US stocks extended losses on Wednesday as concerns over global economic slowdown and sluggish corporate earnings continued to weigh on the market.
When the market closed, the Dow Jones Industrial Average tumbled 128.56 points, or 0.95 percent, to 13,344.97. The Standard& Poor's 500 Index fell 8.92 points, or 0.62 percent, to 1,432.56. The Nasdaq Composite Index dropped 13.24 points, or 0.43 percent, to 3,051.78.
Alcoa and Chevron led the blue-chip Dow down for the third straight day after the two heavyweights released downbeat reports.
Alcoa plummeted 4.60 percent after the aluminum producer reported better-than-expected earnings but lowered its 2012 outlook for aluminum demand due to China slowdown.
Chevron also plunged more than 4 percent on Wednesday after the country's second-largest oil company warned late Tuesday that slumping oil prices and production would cause earnings to be " substantially lower".
Market sentiment was still hammered by the report from the International Monetary Fund (IMF) in the previous session. The IMF downgraded the growth forecasts for the global economy to 3.3 percent for 2012 and 3.6 percent for 2013 from the July projections of 3.5 percent and 3.9 percent respectively.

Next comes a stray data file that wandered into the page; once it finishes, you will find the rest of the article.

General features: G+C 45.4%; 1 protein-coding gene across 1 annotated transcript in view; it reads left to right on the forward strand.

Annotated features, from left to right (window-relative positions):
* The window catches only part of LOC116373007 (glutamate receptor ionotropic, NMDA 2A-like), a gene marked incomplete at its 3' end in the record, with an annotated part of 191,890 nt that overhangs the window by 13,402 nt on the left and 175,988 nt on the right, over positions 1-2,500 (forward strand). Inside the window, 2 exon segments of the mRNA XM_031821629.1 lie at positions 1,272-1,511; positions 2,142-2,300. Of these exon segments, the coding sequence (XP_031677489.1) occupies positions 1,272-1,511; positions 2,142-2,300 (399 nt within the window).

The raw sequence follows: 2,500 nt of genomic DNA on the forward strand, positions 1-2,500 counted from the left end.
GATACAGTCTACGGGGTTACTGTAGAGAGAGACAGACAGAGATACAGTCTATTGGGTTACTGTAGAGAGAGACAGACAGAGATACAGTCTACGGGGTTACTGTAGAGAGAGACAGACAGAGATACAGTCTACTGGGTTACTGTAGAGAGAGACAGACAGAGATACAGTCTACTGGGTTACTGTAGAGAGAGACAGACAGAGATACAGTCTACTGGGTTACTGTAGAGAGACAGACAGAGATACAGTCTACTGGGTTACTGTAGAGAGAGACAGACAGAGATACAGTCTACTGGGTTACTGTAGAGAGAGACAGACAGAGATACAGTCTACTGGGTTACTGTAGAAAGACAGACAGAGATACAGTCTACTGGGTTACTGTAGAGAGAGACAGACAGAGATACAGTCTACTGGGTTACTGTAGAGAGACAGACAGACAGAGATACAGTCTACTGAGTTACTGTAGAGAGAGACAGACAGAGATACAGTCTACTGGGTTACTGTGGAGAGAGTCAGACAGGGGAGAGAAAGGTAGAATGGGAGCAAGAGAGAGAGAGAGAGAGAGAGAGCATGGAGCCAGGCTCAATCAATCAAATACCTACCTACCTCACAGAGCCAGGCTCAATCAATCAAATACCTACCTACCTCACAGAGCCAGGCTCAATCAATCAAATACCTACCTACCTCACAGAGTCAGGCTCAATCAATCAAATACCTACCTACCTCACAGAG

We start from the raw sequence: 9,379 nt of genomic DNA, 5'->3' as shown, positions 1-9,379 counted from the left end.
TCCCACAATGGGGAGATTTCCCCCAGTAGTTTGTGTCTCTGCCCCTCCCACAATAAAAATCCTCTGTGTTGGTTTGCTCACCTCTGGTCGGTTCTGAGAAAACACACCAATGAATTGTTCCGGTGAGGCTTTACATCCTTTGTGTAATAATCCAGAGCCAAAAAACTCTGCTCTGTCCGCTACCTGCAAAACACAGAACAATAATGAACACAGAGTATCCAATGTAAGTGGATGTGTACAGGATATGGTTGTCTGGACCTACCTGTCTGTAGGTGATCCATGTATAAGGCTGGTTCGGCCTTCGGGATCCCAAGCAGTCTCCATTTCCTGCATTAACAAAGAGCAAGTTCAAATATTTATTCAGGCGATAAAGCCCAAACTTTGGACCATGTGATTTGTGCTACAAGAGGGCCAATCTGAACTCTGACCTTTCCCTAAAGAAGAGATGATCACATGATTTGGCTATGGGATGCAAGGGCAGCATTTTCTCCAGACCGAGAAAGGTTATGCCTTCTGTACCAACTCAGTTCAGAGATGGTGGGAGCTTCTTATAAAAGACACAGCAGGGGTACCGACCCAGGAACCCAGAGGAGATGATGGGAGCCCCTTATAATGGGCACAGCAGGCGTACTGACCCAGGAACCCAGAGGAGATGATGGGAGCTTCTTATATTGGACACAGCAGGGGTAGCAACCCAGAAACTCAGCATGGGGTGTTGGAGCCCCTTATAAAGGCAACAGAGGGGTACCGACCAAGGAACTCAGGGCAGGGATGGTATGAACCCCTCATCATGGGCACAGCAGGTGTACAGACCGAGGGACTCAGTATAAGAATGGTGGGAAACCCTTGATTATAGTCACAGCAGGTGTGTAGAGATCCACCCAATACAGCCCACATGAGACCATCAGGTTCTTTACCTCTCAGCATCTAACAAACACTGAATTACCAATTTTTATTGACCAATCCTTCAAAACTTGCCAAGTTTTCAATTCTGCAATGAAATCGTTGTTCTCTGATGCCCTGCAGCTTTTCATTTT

The IMF said the world economic recovery has suffered new setbacks, and uncertainty weighed heavily on the outlook. It called for U.S. and European policymakers to accelerate efforts to tackle challenges.
Concerns over European debt crisis remained. The International Monetary Fund said banks in Europe may need to sell off 4.5 trillion dollars of assets through 2013 if policy markers fail to implement fiscal tightening measures.
Investors were also fretted about the situation in Spain, expecting the debt-ridden country to ask for a bailout for its public finances even after euro zone finance ministers delivered a united defense of Spain at a meeting this week, saying the country did not need a bailout at the moment.
In the afternoon trading, the Federal Reserve released its Beige Book business survey, which is based on accounts from the 12 district Fed banks, saying the U.S. economy was expanding " modestly" in late August and September, supported by improvements in housing and auto sales, even as the labor market showed little change. However, the survey did little to boost the market.
In other markets, the U.S. dollar retreated in late session and traded lower against most of its major counterparts after the ICE dollar indexes broke 80 for the first time in a month.
US crude price also fell on Wednesday as concerns about global economic growth offset escalating tensions in the Middle East. Light, sweet crude for November delivery dropped 1.14 dollars, or 1.23 percent, to settle at 91.25 dollars a barrel on the New York Mercantile Exchange.